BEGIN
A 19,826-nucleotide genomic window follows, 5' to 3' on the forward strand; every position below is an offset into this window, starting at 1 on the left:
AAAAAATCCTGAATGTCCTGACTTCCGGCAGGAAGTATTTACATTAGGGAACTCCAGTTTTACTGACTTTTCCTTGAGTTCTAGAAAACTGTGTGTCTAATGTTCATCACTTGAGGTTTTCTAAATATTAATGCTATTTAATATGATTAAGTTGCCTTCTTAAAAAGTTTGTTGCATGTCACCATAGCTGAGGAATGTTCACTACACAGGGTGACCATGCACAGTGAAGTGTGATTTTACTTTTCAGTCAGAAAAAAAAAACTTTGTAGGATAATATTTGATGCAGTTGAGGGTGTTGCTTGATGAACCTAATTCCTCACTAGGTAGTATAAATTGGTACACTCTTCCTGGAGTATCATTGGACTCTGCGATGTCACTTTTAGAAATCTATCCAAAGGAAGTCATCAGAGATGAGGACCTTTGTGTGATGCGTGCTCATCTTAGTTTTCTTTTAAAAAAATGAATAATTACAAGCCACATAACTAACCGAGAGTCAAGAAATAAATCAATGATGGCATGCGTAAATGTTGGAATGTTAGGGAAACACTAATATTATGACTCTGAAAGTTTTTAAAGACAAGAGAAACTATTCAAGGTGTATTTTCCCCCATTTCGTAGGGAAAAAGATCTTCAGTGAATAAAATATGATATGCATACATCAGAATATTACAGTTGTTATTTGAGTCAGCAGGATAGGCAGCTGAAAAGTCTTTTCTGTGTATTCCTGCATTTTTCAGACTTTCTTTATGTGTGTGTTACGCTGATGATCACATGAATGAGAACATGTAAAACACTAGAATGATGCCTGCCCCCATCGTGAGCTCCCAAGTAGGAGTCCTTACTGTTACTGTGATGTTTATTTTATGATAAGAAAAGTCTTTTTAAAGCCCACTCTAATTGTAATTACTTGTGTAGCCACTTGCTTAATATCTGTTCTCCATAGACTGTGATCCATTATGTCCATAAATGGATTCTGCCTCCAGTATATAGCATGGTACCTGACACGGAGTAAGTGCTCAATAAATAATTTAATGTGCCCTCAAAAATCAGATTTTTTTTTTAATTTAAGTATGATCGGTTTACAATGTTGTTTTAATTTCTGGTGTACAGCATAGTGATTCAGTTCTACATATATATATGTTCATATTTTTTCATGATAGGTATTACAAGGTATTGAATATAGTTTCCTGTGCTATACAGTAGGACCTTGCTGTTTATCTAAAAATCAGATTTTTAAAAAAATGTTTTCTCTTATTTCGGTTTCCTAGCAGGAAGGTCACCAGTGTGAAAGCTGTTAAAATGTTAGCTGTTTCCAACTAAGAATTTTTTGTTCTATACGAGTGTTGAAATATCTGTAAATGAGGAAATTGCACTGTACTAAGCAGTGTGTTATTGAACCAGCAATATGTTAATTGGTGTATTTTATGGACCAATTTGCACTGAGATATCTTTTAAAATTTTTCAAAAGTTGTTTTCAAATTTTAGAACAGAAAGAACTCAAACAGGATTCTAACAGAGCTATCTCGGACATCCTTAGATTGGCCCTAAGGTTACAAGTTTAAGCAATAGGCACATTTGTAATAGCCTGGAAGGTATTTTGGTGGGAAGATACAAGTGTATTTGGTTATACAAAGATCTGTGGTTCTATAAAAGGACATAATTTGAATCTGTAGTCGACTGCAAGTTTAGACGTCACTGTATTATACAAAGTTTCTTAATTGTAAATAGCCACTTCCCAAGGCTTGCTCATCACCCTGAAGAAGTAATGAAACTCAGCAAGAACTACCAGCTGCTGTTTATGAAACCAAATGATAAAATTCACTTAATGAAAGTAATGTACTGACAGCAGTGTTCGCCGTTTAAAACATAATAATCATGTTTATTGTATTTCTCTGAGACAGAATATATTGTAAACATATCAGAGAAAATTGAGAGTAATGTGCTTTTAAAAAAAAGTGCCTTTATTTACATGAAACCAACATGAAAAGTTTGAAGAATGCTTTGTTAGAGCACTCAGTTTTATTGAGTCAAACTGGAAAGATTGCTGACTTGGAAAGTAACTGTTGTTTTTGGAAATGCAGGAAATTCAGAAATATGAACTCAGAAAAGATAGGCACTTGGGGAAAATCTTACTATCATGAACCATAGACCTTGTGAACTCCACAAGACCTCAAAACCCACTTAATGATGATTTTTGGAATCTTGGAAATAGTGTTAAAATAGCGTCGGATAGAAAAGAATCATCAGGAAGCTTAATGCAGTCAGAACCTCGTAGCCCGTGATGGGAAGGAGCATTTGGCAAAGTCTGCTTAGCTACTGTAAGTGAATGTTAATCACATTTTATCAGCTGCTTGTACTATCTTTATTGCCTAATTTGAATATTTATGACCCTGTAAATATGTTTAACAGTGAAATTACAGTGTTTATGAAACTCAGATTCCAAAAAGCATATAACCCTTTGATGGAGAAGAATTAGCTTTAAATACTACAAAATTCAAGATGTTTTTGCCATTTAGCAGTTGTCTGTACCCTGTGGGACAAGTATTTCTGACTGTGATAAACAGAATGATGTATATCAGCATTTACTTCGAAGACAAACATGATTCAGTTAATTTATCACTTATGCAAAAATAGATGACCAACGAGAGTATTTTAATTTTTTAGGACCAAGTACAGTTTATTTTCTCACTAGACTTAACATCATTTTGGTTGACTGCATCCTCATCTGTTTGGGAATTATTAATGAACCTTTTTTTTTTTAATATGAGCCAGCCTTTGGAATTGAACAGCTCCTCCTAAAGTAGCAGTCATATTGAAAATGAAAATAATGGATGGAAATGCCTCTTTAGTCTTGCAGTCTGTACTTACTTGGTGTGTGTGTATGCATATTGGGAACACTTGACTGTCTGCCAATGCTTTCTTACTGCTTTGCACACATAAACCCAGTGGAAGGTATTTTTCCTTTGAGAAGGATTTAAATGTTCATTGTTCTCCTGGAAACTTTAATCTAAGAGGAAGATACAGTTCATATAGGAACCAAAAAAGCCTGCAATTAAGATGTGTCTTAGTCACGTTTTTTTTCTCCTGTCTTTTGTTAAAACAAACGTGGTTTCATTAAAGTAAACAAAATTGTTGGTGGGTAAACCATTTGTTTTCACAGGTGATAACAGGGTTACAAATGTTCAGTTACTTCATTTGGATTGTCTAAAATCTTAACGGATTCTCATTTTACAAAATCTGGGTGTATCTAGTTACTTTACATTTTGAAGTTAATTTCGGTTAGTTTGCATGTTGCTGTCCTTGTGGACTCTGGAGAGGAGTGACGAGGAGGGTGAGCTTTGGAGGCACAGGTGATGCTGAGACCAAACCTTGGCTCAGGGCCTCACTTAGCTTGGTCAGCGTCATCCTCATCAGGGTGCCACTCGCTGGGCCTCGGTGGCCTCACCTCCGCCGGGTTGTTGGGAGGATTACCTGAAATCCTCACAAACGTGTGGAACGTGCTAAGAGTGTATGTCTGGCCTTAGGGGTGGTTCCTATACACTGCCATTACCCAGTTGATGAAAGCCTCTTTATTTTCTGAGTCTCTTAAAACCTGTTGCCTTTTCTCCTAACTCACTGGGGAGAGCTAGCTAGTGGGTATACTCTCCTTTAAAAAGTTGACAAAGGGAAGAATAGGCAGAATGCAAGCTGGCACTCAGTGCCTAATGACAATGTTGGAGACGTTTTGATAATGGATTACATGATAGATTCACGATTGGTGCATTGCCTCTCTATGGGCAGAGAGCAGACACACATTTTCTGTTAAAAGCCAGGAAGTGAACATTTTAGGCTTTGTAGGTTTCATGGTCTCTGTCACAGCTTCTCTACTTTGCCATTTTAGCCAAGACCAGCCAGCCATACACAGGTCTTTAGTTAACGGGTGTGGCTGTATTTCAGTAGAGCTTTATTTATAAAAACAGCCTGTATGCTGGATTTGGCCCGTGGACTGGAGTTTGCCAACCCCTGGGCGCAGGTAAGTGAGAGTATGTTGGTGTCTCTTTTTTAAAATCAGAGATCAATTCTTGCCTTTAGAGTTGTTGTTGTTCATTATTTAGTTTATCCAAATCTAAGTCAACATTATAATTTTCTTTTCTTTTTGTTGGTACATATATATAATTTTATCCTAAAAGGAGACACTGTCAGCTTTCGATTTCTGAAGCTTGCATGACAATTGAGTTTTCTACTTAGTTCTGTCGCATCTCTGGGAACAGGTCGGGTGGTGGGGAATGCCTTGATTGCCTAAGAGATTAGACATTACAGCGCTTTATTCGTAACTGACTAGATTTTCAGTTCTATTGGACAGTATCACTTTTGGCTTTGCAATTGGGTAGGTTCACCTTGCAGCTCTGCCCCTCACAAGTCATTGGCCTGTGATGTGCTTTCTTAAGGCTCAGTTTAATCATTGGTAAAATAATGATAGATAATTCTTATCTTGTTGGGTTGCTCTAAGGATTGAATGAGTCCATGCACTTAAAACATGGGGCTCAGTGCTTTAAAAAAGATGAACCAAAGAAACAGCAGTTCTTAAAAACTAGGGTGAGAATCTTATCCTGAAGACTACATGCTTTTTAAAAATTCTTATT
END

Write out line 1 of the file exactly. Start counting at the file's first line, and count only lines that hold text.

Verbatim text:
A 19,826-nucleotide genomic window follows, 5' to 3' on the forward strand; every position below is an offset into this window, starting at 1 on the left: